April 14, 2010

When does a play with issues become an Issue Play?

I saw Garlia Jones' Stranger in My Body at the New School on Saturday, and I came back to witness a reading Monday night for Blackboard Play reading series at the Cell. I thoroughly enjoyed it, especially when watching what the actors brought to the readings of the characters, both on stage and in a reading.

After the reading there was a brief talkback. Several people made comments to the effect that they were relieved that Stranger in My Body was not an "issue play." I found that . . . odd (read: slightly disturbing), particularly since the blurb about the play makes it quite plain that Stranger in My Body grapples with Issues. I also found it odd (read: slightly disturbing) to see who the comments were coming from, especially taking into account the playwright herself and the performers. Here are a few things to give you some context:
  • The playwright: cisgender Black woman.
  • The actors: 2 Black women, a White woman, a Black man, and non-American woman - all cisgender as far as I know.
  • The audience: 20-30 people, male-to-female ratio about even, a 50-50 split of White and non-White. All cisgender as far as I know.
  • The people who said that they liked Stranger in My Body for not being an issue play - all White.
  • From the looks of it, a mixture of sexual orientations.
Let me get this out of the way: I'm sure they meant it as a compliment. Apparently, many plays that deal directly with "issues" can come across as pretty fucking didactic. I can see why that would turn people off. Nobody likes to be manipulated, and no one likes being told what to think or how to feel. I get that.

But that's not what I'm talking about, so please don't make comments pointing out the obvious.

Here is where I start to squirm a bit. Of all the things that Stranger in My Body does right, what's with the trend of praising it for not being an "issue play"? What is that even supposed to mean in this context? The play itself has issues all over the place - gender issues, sexuality issues, religion issues. Stranger in My Body focuses on the lives of its characters and their relationships with one another, but does not make it apolitical. Hell, the play opens up at a fucking voting boothThe personal is political, and all that.

What am I supposed to take from this sort of commentary? The playwright is a Black woman who writes a play full of Black characters who don't make race the topic of conversation, and that's what's praiseworthy about it? Nevermind the sensitivity and nuance she brings when she writes about a man trapped in a woman's body. Nevermind how she brings complexity and depth to characters who would be all to easy to stereotype. Nevermind her skill at writing naturalistic dialogue that flows smoothly and feels spontaneous each time the actors say the words. Nope - the thing that 3 or 4 people felt most compelled to comment on is that Stranger in My Body is not an issue play or a topical play, but the only topic I see not getting any attention is race.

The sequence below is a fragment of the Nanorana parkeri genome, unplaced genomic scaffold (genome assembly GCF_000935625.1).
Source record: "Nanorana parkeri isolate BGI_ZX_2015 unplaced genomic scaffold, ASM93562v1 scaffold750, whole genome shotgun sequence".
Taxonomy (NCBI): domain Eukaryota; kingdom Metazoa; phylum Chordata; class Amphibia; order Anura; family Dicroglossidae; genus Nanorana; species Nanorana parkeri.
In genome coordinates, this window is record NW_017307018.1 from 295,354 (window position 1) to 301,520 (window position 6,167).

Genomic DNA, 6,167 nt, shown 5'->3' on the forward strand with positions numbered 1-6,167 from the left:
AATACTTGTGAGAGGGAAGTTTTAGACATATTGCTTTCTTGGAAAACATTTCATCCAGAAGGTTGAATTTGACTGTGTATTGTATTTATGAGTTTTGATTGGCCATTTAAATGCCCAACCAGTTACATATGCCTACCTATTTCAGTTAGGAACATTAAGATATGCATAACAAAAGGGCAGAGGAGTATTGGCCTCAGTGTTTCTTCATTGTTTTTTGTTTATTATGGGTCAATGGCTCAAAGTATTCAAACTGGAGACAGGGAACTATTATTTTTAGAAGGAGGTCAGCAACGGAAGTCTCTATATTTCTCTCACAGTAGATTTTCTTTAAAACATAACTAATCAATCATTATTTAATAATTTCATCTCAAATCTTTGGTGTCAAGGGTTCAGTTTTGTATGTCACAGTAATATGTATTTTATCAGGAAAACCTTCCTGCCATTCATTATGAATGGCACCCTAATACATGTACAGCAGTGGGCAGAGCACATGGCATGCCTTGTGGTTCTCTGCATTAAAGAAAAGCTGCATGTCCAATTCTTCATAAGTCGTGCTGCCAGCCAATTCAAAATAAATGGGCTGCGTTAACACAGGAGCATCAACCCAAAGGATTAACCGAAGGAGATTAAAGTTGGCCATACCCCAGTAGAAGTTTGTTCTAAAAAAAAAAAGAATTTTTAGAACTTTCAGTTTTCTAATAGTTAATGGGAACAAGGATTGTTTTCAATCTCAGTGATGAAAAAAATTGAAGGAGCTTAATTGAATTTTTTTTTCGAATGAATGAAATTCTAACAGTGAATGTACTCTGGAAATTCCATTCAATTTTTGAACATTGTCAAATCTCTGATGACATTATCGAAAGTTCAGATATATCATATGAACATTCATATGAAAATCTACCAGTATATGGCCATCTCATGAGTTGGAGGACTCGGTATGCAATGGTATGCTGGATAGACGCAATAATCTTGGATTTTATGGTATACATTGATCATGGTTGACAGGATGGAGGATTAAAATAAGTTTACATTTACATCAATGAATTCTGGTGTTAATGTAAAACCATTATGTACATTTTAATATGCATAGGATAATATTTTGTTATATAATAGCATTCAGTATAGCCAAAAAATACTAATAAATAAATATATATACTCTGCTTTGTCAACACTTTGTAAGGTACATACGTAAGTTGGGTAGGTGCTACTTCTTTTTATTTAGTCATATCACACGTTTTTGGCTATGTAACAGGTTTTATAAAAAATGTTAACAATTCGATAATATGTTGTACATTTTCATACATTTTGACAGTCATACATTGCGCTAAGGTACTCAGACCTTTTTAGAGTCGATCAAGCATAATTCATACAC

No, I'm not going to make this post about race per se, but I will venture a working theory I have about what constitutes an "issue play." Especially considering this discussion happening over at Parabasis, I'm starting to get the idea that an "issue play" is any play that directly confronts the experience of a marginalized identity that makes those who are not marginalized in the same way feel uncomfortable.

I wish I could be more precise than that, but I'm working with what seems to be the only two criteria: privilege and discomfort.

What do you think an "issue play" is?


  1. i define an "issue play" or any form of issue media as anything that tackles issues be they, say political, environmental, or the obvious forms of institutional oppression.

    as someone who tackles these issues regularly in his work, like yourself, i understand all too well the importance of tackling these issues with nuance and respectability without talking down to the audience or being cliched or making the work one-dimensional or preaching at them.

    that said, i think you hit the nail on the head with the privilege and discomfort point. one thing i've come to notice is that even when a piece is well-executed which seems to be the case for stranger in my body, the privileged will dismiss the issues outright (and no matter how well done it was) because it's an inconvenient truth.

    they don't like to be reminded of the systems of injustice, marginalization and privilege. and as far as they're concerned, their discomfort trumps our experiences, our issues and our humanity. because their comfort should be our top priority as far as they see it.

  2. If a play has made me feel uncomfortable, then it has succeeded.